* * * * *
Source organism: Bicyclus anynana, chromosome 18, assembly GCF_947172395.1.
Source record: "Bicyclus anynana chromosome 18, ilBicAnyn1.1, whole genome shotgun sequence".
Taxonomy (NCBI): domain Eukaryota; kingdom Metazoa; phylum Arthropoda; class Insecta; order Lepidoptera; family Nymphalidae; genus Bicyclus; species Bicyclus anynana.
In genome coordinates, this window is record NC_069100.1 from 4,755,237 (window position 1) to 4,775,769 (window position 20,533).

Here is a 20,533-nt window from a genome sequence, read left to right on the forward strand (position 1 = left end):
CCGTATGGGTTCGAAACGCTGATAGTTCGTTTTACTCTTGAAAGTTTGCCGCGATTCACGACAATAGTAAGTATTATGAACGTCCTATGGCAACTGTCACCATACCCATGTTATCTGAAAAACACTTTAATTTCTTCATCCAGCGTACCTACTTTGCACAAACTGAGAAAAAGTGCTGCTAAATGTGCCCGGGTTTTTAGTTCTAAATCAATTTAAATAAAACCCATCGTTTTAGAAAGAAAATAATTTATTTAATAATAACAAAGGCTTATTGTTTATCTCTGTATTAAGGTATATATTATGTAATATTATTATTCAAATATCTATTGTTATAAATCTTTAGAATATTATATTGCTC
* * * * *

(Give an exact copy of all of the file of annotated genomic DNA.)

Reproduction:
Source organism: Bicyclus anynana, chromosome 18, assembly GCF_947172395.1.
Source record: "Bicyclus anynana chromosome 18, ilBicAnyn1.1, whole genome shotgun sequence".
Taxonomy (NCBI): domain Eukaryota; kingdom Metazoa; phylum Arthropoda; class Insecta; order Lepidoptera; family Nymphalidae; genus Bicyclus; species Bicyclus anynana.
In genome coordinates, this window is record NC_069100.1 from 4,755,237 (window position 1) to 4,775,769 (window position 20,533).

Here is a 20,533-nt window from a genome sequence, read left to right on the forward strand (position 1 = left end):
CCGTATGGGTTCGAAACGCTGATAGTTCGTTTTACTCTTGAAAGTTTGCCGCGATTCACGACAATAGTAAGTATTATGAACGTCCTATGGCAACTGTCACCATACCCATGTTATCTGAAAAACACTTTAATTTCTTCATCCAGCGTACCTACTTTGCACAAACTGAGAAAAAGTGCTGCTAAATGTGCCCGGGTTTTTAGTTCTAAATCAATTTAAATAAAACCCATCGTTTTAGAAAGAAAATAATTTATTTAATAATAACAAAGGCTTATTGTTTATCTCTGTATTAAGGTATATATTATGTAATATTATTATTCAAATATCTATTGTTATAAATCTTTAGAATATTATATTGCTC